PepsiCo targets recycling at petrol pumps to fuel packaging recovery rates
PepsiCo is to expand the number of recycling bins at petrol stations and convenience stores across the US, as part of a five-year plan to drive up packaging recovery rates.
The drinks brand has teamed up with conservation outfit the Nature Conservancy to form an initiative called 'Recycle for Nature' to roll out the bins, as part of its goal to help raise US beverage container recycling rates from 42% to 50% by 2018.
According to a PepsiCo national survey, 81% of Americans say they would recycle beverage containers at a retail location if proper bins were available. At away-from-home locations, recycling bins are available only 12% of the time.
The project is part of PepsiCo's collaboration with Walmart to increase recycling and investment in the closed-loop fund, a programme that will provide financing to municipalities whose goal is to provide people access to recycling when and where they need it.
PepsiCo's Americas Beverages CEO Al Carey said the initiative should help address growing public demand for more convenient recycling drop-off points. "This is a huge opportunity that has been largely unaddressed until now. The easier we can make it to recycle, the more likely people are to recycle. And by giving consumers the added incentive of helping protect our watersheds, we can make an impact."
Carey added that the partnership will give consumers another incentive to recycle - protecting drinking water at its source. For every one point increase in the US beverage container recycling rate each year, PepsiCo has pledged to make an additional donation to The Nature Conservancy with the goal of reaching up to $1m in total each year for five years.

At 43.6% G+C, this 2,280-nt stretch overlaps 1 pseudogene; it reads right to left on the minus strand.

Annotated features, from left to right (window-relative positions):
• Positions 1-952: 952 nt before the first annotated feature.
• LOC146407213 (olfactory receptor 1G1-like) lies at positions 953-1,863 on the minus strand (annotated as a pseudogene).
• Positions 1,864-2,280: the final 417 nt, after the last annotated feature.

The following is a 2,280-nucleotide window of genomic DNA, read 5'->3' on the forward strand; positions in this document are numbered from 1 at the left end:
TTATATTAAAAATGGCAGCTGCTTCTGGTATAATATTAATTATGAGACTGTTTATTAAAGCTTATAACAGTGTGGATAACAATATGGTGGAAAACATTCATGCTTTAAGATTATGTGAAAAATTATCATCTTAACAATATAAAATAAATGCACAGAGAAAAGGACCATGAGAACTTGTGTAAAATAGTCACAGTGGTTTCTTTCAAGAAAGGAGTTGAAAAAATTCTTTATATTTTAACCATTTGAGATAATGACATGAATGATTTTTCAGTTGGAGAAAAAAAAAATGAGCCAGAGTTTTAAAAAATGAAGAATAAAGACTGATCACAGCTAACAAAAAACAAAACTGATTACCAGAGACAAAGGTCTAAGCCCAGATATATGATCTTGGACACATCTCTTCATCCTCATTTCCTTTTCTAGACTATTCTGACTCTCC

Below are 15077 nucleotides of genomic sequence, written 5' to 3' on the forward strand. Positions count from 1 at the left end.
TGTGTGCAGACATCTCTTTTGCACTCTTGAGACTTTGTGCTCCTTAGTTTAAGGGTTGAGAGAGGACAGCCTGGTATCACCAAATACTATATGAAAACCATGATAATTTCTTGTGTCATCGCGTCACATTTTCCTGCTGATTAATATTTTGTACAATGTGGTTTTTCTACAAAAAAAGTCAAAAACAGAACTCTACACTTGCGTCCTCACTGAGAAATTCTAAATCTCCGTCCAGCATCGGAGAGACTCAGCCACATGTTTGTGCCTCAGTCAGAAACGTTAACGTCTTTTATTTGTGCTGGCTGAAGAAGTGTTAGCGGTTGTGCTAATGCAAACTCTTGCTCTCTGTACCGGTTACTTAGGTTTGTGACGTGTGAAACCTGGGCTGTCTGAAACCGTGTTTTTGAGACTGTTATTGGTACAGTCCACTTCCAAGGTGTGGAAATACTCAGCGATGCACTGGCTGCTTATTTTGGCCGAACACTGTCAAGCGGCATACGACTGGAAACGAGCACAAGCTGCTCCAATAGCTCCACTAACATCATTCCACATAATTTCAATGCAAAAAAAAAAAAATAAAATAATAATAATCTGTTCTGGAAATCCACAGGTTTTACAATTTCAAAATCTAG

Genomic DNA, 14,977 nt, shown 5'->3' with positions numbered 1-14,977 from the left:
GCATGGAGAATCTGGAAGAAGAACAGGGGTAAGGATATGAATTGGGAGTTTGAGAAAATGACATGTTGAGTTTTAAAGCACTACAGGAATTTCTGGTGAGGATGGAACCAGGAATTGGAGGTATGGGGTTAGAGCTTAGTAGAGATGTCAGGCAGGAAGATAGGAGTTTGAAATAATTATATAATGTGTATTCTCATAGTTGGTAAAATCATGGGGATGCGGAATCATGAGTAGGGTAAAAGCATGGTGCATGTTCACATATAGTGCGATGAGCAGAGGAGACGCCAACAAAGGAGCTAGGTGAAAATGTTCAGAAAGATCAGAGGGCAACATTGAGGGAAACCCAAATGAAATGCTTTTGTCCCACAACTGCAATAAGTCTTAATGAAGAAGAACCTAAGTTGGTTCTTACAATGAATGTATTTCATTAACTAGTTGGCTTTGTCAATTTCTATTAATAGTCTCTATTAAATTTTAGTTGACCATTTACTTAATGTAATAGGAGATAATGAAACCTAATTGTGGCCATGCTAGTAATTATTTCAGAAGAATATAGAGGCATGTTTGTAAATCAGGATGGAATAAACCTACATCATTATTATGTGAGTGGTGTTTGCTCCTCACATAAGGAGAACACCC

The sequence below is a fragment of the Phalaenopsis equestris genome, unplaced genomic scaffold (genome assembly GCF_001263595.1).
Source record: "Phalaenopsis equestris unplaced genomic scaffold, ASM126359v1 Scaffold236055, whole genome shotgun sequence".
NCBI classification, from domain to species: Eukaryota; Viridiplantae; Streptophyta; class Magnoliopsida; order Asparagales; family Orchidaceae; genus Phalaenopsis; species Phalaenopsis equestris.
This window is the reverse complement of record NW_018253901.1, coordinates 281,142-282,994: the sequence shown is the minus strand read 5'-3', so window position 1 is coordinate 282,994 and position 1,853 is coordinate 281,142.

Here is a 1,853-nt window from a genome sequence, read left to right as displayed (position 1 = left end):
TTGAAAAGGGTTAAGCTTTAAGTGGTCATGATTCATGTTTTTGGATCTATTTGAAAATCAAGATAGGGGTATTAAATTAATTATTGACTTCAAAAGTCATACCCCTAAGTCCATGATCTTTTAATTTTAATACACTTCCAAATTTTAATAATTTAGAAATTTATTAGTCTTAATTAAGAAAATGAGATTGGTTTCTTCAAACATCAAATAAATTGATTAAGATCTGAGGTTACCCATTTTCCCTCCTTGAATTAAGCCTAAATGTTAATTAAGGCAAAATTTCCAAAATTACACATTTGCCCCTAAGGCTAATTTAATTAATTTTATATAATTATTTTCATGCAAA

The goal is to save and restore one billion gallons of water over a five-year period in rivers that supply water to more than 35 million people across nine states. PepsiCo will also support awareness and habitat improvement initiatives in The Nature Conservancy's Green Swamp Preserve in North Carolina.
The Nature Conservancy's CEO Mark Tercek said that already-stressed water sources will face unprecedented pressure as the world's population grows. "Protecting the rivers that provide clean, reliable water for people and nature is one of the smartest investments that forward-thinking companies can make."
On a wider level, PepsiCo has reduced its water usage at its production plants by more than 20% per unit since 2006. Last year it announced a new commitment to provide access to safe water to an additional three million people over the next three years through continued partnerships with water organisations, doubling the company's original goal.
PepsiCo and The Nature Conservancy will kick off this latest initiative by expanding a pilot programme that PepsiCo has been running in Tulsa, Oklahoma, since 2012 in collaboration with Kum & Go convenience stores and gas stations. The goal for this near-term expansion is to drive a tenfold increase in the number of recycling bins in the area.